with high affinity for self-pMHC (Figure1). These mecha- organization of adaptive responses has been particularly
nisms, when working appropriately, ensure a mature Tcell informative. Several events in the generation of adap-
compartment that is responsive to foreign antigens yet tol- tive immune responses have been visualized, namely
erant to self.18,19 To date, cellular imaging studies in this the migration of DCs out of tissues, their interactions
area that could be directly linked with RA pathogenesis withand activation of Tcells in secondary lymphoid
have been rare or nonexistent. organs, and the subsequent interactions of Tcells and
The anatomical position of the thymus poses a problem Bcells in establishing germinal centre (GC) reactions
for intravital studies, but this limitation can be circum- (Figure1). The current understanding of these processes
vented by using murine models of thymic lobe explants, has been revolutionized by invivo imaging.3236
slices and engraftment in the kidney capsule.2026 Of note,
MPLSM studies of thymocyte migration from the cortex Visualizing lymph node dynamics
to the medulla demonstrated considerable conserva- Conventional histological techniques have demonstrated
tion between mouse and human in thymocytestroma the intricate nature of lymph node structure and

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Genetic and environmental factors

Disease progression
Break of Immune cell Immune cell Joint
tolerance activation infiltration pathology
Thymus Lymph node Joint

Cell migration

T cell Stage 1 Monocyte/


08 h macrophage
cTEC DN
Transient (<5 min) interactions B cell
Developing 2
thymocyte Stage 2 TEFF
CXCR4 TREG
824 h
and CCR7

Capillary
Transient (<5 min) Long (>10 min)
interactions interactions
DP DC Neutrophil
Apoptotic Stage 3
1 DP 48+ h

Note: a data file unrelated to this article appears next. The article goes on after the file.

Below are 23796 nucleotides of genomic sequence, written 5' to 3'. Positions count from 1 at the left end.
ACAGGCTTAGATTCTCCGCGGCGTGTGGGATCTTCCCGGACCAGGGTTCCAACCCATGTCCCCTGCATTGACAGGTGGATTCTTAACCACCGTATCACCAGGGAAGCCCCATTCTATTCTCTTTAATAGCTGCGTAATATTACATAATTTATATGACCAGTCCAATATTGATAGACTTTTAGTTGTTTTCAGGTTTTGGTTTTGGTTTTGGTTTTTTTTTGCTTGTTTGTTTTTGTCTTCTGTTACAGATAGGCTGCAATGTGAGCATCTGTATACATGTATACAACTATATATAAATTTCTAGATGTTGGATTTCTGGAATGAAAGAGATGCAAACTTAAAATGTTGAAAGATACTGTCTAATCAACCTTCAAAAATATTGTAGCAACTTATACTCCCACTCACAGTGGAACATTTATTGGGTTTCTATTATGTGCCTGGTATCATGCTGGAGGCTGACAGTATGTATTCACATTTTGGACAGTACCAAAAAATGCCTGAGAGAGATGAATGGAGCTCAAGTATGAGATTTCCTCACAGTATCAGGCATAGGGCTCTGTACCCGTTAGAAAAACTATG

1

SP
mTEC Transient (<5 min) Transient (<5 min) Long (>10 min) ?
CCR7 interactions interactions interactions
APC
Trabeculae Interaction
Tolerance Priming TFH time unknown

Figure 1 | Pathogenesis of rheumatoid arthritis. Disease progression can be considered in several phases: breach of
self-tolerance; activation of adaptive immune cells in joint-draining lymph nodes; autoreactive immune cell infiltration
ofarticular tissue; and pathology. Perturbations in cellular interactions, chiefly APCTcell communications, can contribute
to these phases. Genetic and environmental factors can influence thymocyte interactions with thymic epithelial cells and
DCs, which can affect selection events and allow the escape of autoreactive Tcells to the periphery (1) or deficient
generation ofTREG cells (2). Presentation of self or modified peptides or neoepitopes by DCs to CD4 + Tcells prolongs their
interaction, promoting Tcell activation and differentiation in joint-draining lymph nodes. The behaviour of immune cells in
the joint is mostly unknown, in particular the relevance of antigen-specific interactions between APCs and T EFF cells.
Abbreviations: APC, antigen-presenting cell; CCR7, CC chemokine receptor type7; cTEC cortical thymic epithelial cell;
CXCR4, CXC chemokine receptor type4; DC, dendritic cell; DP, double positive thymocyte; mTEC medullary thymic
epithelial cell; SP, single positive thymocyte; TEFF, Teffector; TFH, follicular helper T; TREG, regulatoryT.

associated this complexity to function. However, dynamic lying paracortical Tcell zone structured on a fibroblastic
imaging of cells within lymph nodes enables a better reticular cell network.
understanding of the complexity of immune reactions. Blood enters lymph nodes through the hilar side of the
The combination of MPLSM with exogenous adminis- lymph node, disseminating through capillaries before
tration of fluorescent molecules has shown that antigens exiting through the same side. Lymph node blood vessels
can arrive in lymph nodes within seconds after admin include specialized high endothelial venules (HEVs)
istration, as these compounds can be tracked through the through which Bcells (as observed by intravital fluo-
subcapsular sinus and lymphatic circulation over time.37 rescent microscopy 38) and Tcells enter the lymph node
The physical characteristics of the antigen (such as its and interact with the fibroblastic reticular cell stromal
size) define the access to these anatomical structures and network,39 a process that can be visualized by MPLSM.40
subsequent contact with various lymph node-resident Bcells and Tcells express different chemokine receptors
populations of APCs (for example, paracortical DCs, fol- (CXCR5 and CCR7, respectively) which mediate their
licular DCs [FDC] and Bcells).37 Specialized anatomical migration along chemokine cues (CXCL13 in the follicle
locations have been identified within the lymph node, and CCL19/21 in the paracortex). These receptors allow
such as peripherally-located Bcell-containing follicles lymphocytes to find the appropriate anatomical location
organized around a network of FDCs, or the deeper where antigen is displayed in a relevant form (on FDCs in

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Table 1 | Imaging modalities